Fire of Moscow (1547)

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For other similar events, see Fire of Moscow.
A painting by an unknown painter depicts the uprising in Russia following the 1547 Fire of Moscow.

The great fire of Moscow in 1547 destroyed sections of Moscow which had been built almost entirely of wood. The fire swept into the Kremlin and blew up the powder stores in several of the Kremlin's towers.[1] The fire began on June 24, several months after Ivan IV, better known as "Ivan the Terrible," was officially crowned as first Tsar of Russia.

The fire displaced about 80,000 people and killed about 2,700 to 3,700 (not including children),[2] and led to widespread poverty among the survivors. Metropolitan Makarius was apparently injured in the fire when the Cathedral of the Dormition in the Kremlin was threatened by the flames and the metropolitan was taken out through a breach in the Kremlin walls and let down by rope into the Moscow River. He may have never fully recovered from his injuries, although he lived another 16 years.[3]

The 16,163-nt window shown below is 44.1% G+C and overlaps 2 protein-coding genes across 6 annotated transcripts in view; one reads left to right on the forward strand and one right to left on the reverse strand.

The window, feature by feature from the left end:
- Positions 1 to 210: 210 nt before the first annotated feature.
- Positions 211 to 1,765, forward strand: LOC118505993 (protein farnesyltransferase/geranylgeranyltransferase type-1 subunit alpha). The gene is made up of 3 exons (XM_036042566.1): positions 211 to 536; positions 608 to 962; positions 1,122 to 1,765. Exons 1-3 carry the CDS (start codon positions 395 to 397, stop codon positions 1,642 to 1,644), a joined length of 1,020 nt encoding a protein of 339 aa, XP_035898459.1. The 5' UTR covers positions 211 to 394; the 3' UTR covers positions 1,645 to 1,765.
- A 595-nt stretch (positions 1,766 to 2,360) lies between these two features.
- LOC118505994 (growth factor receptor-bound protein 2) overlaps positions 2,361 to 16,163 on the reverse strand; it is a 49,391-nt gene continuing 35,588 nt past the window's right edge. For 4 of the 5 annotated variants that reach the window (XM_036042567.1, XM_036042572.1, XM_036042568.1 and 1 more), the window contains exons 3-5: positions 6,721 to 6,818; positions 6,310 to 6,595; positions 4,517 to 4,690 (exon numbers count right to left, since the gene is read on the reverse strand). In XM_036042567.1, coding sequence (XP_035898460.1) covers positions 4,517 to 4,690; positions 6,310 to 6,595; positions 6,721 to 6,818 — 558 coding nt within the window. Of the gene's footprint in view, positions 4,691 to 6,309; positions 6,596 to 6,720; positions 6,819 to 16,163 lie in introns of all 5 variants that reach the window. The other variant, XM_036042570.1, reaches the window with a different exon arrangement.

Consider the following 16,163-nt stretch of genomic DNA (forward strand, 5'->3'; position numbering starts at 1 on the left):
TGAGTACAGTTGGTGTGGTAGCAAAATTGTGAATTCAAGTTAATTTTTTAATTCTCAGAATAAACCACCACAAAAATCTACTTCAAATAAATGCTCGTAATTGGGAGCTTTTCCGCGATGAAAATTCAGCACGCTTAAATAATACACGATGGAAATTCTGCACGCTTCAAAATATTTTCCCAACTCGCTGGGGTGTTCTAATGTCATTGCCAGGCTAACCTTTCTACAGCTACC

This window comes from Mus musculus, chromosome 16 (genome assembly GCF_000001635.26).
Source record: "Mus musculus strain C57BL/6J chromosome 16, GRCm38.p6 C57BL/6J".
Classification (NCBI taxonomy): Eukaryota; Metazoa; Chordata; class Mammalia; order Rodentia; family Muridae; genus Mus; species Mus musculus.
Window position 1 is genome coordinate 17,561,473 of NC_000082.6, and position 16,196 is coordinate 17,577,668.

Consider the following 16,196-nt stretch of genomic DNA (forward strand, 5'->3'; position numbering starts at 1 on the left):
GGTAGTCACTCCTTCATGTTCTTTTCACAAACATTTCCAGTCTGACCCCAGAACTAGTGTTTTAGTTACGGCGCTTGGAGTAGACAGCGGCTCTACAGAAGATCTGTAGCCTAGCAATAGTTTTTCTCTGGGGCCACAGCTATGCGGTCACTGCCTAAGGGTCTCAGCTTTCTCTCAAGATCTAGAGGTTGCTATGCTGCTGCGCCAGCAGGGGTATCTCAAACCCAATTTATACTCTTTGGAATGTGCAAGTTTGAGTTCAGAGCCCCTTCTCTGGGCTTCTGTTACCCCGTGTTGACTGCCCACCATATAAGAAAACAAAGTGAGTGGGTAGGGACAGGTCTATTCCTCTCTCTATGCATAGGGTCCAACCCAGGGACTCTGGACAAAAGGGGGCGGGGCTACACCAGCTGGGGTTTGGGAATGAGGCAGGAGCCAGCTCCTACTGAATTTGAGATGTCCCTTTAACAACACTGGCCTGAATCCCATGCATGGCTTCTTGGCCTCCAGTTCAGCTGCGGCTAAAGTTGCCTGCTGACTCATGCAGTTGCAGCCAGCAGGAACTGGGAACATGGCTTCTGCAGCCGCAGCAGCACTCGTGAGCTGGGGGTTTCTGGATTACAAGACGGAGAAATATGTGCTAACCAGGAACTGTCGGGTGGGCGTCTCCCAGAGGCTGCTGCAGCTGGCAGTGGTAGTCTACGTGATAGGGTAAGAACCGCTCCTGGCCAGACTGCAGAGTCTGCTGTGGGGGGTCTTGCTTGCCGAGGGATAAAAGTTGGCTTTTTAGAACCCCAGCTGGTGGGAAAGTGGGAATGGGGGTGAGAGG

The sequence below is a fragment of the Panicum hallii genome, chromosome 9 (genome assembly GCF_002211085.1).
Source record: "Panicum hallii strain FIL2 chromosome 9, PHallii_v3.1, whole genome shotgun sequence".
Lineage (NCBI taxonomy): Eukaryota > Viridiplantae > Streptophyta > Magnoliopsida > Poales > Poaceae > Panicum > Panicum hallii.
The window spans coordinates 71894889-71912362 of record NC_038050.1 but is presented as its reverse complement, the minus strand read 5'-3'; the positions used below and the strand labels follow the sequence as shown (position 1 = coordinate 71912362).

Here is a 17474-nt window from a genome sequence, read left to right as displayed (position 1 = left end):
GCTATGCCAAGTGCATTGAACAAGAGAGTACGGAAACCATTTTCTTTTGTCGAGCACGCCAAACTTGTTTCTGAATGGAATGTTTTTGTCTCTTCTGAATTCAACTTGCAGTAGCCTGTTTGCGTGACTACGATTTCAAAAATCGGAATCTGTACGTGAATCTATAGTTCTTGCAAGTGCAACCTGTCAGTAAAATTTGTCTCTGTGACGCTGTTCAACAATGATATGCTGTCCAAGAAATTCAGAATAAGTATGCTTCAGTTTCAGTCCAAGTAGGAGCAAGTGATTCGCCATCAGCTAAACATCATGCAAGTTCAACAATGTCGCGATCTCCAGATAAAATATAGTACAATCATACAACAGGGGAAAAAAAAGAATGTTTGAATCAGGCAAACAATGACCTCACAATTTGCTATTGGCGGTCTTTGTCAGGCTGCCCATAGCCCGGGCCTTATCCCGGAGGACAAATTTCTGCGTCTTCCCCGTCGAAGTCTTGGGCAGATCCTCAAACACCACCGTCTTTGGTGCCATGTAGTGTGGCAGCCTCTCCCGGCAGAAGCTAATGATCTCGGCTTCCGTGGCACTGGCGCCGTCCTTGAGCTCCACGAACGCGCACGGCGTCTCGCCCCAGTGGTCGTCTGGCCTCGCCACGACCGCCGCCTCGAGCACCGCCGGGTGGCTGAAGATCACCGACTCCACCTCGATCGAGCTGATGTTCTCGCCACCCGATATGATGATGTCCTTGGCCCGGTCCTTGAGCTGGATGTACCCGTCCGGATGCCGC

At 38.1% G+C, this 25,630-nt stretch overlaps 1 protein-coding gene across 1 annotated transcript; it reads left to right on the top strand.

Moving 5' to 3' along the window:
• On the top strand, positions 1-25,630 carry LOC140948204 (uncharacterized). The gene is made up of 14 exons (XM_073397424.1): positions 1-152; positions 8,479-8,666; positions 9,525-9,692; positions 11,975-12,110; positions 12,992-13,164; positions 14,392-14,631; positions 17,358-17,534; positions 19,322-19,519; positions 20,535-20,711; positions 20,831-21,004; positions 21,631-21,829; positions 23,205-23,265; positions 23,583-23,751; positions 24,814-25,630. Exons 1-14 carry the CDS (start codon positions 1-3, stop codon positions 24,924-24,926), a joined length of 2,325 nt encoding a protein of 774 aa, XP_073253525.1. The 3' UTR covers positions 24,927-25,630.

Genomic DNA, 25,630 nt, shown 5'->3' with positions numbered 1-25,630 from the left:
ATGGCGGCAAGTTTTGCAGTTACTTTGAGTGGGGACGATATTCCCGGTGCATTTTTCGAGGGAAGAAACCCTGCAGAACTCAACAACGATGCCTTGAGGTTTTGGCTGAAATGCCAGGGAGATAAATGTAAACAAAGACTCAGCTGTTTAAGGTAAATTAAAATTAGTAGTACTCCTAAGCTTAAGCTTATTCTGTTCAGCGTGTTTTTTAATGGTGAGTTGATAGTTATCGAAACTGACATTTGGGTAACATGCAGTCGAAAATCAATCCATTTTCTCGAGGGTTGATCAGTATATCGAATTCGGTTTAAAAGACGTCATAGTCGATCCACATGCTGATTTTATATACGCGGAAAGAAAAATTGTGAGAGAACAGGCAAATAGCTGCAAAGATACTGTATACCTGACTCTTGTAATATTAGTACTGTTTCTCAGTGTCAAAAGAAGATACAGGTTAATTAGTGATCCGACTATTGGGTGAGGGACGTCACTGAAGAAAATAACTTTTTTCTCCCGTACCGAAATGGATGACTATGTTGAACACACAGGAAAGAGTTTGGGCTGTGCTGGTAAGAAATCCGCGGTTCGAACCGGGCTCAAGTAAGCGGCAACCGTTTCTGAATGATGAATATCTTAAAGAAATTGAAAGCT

The Muscovites put the blame on the tsar's maternal relatives from the Glinski family. A rebellion began and Yuri Glinski was stoned to death inside the Cathedral of the Dormition in front of a horrified Metropolitan Makarii. Yuri's brother, Mikhail Glinski attempted to flee to Lithuania but failed, and his mother, Anna - the tsar's grandmother - was accused of using sorcery to start the fire.[4] The rebellion resulted in the fall of the Glinski party and eventually strengthened the positions of the young tsar, although he did not hand his grandmother over to the mob as they demanded.

References[edit]

  1. ^ Isabel de Madariaga, Ivan the Terrible. First Tsar of Russia (New Haven: Yale University Press, 2005), 61.
  2. ^ Madariaga, Ivan the Terrible, 62.
  3. ^ Madariaga, Ivan the Terrible, 61.
  4. ^ Madariaga, Ivan the Terrible, 62.
  • Аванта: Российские столицы. Москва и Санкт-Петербург (2001) (ISBN 5-8483-0041-0).
  • Аванта: История России (1996) (ISBN 5-86277-003-8).